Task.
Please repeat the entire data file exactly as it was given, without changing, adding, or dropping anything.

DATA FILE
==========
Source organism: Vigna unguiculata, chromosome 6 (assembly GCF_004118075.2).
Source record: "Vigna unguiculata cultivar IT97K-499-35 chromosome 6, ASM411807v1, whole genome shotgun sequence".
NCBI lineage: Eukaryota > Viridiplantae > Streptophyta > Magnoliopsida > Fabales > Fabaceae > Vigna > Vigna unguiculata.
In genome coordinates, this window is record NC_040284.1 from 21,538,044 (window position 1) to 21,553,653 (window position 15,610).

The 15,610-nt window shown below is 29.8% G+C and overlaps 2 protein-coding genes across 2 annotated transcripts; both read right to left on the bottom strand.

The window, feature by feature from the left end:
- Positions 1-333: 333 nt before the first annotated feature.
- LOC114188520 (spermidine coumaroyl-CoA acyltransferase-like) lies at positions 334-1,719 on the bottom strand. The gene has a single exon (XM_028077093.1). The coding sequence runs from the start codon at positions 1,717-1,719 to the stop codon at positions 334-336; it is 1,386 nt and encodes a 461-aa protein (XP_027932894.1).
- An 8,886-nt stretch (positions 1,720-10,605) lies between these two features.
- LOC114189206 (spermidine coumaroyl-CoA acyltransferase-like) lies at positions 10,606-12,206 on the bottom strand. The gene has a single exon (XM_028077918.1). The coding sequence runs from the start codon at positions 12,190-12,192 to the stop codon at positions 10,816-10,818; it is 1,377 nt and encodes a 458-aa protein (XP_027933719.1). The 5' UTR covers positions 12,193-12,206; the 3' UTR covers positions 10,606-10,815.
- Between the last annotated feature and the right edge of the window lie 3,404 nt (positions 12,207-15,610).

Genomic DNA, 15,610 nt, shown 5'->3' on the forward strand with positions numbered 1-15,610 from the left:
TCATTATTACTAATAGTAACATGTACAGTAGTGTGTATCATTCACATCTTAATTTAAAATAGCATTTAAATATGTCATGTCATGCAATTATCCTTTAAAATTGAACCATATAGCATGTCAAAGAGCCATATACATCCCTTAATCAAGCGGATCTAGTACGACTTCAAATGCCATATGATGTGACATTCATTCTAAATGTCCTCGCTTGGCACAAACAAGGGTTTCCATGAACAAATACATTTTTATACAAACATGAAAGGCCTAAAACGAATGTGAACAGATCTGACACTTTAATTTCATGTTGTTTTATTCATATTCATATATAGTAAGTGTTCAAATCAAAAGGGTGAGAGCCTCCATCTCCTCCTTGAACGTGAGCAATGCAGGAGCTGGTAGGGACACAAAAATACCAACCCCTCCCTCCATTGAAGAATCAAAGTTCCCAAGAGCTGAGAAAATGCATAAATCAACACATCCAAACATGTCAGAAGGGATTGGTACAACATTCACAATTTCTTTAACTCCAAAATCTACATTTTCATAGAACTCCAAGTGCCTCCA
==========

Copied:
Source organism: Vigna unguiculata, chromosome 6 (assembly GCF_004118075.2).
Source record: "Vigna unguiculata cultivar IT97K-499-35 chromosome 6, ASM411807v1, whole genome shotgun sequence".
NCBI lineage: Eukaryota > Viridiplantae > Streptophyta > Magnoliopsida > Fabales > Fabaceae > Vigna > Vigna unguiculata.
In genome coordinates, this window is record NC_040284.1 from 21,538,044 (window position 1) to 21,553,653 (window position 15,610).

The 15,610-nt window shown below is 29.8% G+C and overlaps 2 protein-coding genes across 2 annotated transcripts; both read right to left on the bottom strand.

The window, feature by feature from the left end:
- Positions 1-333: 333 nt before the first annotated feature.
- LOC114188520 (spermidine coumaroyl-CoA acyltransferase-like) lies at positions 334-1,719 on the bottom strand. The gene has a single exon (XM_028077093.1). The coding sequence runs from the start codon at positions 1,717-1,719 to the stop codon at positions 334-336; it is 1,386 nt and encodes a 461-aa protein (XP_027932894.1).
- An 8,886-nt stretch (positions 1,720-10,605) lies between these two features.
- LOC114189206 (spermidine coumaroyl-CoA acyltransferase-like) lies at positions 10,606-12,206 on the bottom strand. The gene has a single exon (XM_028077918.1). The coding sequence runs from the start codon at positions 12,190-12,192 to the stop codon at positions 10,816-10,818; it is 1,377 nt and encodes a 458-aa protein (XP_027933719.1). The 5' UTR covers positions 12,193-12,206; the 3' UTR covers positions 10,606-10,815.
- Between the last annotated feature and the right edge of the window lie 3,404 nt (positions 12,207-15,610).

Genomic DNA, 15,610 nt, shown 5'->3' on the forward strand with positions numbered 1-15,610 from the left:
TCATTATTACTAATAGTAACATGTACAGTAGTGTGTATCATTCACATCTTAATTTAAAATAGCATTTAAATATGTCATGTCATGCAATTATCCTTTAAAATTGAACCATATAGCATGTCAAAGAGCCATATACATCCCTTAATCAAGCGGATCTAGTACGACTTCAAATGCCATATGATGTGACATTCATTCTAAATGTCCTCGCTTGGCACAAACAAGGGTTTCCATGAACAAATACATTTTTATACAAACATGAAAGGCCTAAAACGAATGTGAACAGATCTGACACTTTAATTTCATGTTGTTTTATTCATATTCATATATAGTAAGTGTTCAAATCAAAAGGGTGAGAGCCTCCATCTCCTCCTTGAACGTGAGCAATGCAGGAGCTGGTAGGGACACAAAAATACCAACCCCTCCCTCCATTGAAGAATCAAAGTTCCCAAGAGCTGAGAAAATGCATAAATCAACACATCCAAACATGTCAGAAGGGATTGGTACAACATTCACAATTTCTTTAACTCCAAAATCTACATTTTCATAGAACTCCAAGTGCCTCCA